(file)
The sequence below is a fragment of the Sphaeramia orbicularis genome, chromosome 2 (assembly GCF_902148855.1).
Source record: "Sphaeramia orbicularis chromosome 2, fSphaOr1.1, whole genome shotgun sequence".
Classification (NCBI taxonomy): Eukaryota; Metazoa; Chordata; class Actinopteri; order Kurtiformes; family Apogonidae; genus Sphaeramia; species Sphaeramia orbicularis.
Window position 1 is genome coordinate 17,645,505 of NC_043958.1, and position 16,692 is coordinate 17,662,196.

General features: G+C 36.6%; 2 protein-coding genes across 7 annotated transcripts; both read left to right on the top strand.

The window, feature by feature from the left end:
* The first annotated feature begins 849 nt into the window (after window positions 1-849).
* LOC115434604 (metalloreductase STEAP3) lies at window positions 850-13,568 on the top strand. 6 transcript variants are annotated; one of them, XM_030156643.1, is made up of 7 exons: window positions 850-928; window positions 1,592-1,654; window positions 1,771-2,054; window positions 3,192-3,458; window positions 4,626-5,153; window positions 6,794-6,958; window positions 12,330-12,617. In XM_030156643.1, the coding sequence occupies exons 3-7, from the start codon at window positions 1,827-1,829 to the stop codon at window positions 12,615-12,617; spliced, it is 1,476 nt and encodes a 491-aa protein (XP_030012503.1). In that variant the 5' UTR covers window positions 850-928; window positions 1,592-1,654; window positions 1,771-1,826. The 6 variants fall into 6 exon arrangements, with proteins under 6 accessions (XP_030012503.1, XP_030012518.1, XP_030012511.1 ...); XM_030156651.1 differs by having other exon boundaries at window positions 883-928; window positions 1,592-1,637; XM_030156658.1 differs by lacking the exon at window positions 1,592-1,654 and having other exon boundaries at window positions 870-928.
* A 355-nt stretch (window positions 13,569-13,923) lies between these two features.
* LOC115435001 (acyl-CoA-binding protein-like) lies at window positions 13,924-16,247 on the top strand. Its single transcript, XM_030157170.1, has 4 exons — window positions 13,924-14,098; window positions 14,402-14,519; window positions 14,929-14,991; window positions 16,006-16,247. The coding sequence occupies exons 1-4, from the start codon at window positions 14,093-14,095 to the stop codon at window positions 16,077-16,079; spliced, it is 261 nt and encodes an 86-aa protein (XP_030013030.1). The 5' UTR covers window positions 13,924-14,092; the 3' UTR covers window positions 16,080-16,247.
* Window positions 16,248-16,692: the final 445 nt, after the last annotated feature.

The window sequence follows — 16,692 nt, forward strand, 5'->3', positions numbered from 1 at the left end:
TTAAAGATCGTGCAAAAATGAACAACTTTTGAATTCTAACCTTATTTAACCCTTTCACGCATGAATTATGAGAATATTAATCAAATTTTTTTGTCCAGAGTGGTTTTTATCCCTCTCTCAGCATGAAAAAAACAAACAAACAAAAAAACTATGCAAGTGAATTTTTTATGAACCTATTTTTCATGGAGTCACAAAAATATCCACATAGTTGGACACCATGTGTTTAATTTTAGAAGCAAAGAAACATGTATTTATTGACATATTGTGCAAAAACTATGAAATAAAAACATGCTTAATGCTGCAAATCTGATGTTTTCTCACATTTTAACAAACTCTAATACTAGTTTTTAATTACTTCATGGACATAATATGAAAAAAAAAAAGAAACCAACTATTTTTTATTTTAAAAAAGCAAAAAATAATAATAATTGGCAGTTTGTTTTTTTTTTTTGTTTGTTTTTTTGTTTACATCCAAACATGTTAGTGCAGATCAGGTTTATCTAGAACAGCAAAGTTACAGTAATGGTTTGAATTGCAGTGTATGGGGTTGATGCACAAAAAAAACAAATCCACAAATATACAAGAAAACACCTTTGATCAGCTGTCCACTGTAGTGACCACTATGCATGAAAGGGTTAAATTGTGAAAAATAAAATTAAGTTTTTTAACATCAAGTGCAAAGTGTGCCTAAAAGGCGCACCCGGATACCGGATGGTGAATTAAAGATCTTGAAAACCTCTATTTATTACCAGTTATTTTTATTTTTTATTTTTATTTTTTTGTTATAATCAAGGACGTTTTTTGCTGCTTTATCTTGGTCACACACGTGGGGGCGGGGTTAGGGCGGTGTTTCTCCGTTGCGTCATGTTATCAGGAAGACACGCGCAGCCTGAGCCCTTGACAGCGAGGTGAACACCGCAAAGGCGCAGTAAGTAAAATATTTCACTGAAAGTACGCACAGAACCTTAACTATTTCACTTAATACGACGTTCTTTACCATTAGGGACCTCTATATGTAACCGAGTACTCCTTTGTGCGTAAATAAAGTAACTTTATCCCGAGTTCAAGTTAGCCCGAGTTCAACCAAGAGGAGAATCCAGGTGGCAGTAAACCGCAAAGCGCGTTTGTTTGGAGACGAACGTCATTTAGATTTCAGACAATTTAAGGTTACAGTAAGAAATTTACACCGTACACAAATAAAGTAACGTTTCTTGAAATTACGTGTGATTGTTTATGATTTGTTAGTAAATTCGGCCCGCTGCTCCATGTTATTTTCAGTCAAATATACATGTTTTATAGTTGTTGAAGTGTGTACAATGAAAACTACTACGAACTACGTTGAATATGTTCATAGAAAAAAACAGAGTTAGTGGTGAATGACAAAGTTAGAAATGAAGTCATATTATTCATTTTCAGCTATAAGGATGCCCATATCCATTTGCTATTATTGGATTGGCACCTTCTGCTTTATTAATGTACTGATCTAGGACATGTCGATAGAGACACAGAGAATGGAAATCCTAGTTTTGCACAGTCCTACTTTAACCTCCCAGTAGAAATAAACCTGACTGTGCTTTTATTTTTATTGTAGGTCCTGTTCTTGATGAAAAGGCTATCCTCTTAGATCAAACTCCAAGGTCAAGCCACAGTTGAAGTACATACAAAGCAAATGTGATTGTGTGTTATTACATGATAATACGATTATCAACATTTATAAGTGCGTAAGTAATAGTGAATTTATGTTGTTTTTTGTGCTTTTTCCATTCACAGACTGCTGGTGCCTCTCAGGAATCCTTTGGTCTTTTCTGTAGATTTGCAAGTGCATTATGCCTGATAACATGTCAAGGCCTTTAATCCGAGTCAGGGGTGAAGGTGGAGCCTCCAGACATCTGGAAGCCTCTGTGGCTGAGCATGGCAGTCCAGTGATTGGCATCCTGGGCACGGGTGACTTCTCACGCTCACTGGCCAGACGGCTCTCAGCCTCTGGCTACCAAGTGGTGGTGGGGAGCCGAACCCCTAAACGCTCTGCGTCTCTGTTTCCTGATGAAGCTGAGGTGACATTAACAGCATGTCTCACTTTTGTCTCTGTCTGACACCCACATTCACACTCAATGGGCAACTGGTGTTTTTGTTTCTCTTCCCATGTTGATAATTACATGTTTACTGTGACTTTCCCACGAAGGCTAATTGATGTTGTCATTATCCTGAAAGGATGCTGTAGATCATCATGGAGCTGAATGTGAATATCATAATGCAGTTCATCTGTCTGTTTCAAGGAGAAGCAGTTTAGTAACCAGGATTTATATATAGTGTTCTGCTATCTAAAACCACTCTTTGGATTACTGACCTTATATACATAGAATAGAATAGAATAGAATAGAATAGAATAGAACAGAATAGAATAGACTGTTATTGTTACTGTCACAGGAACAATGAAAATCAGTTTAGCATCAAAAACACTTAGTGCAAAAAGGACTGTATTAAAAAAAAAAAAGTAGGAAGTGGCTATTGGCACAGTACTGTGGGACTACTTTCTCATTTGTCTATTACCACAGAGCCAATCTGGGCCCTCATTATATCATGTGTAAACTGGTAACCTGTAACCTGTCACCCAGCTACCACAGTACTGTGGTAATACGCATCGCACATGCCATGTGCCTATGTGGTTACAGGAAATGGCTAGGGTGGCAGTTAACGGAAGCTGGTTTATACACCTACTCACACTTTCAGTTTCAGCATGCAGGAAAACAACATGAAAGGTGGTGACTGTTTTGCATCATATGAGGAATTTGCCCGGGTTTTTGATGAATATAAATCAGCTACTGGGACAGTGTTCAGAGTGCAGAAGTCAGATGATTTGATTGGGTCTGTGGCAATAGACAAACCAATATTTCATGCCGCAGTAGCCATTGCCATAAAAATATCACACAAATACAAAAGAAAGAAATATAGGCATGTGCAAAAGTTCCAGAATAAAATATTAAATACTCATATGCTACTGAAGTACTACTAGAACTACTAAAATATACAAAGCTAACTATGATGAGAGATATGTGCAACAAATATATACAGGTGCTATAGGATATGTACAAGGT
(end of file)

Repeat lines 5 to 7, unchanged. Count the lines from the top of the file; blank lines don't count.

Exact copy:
General features: G+C 36.6%; 2 protein-coding genes across 7 annotated transcripts; both read left to right on the top strand.

The window, feature by feature from the left end:
* The first annotated feature begins 849 nt into the window (after window positions 1-849).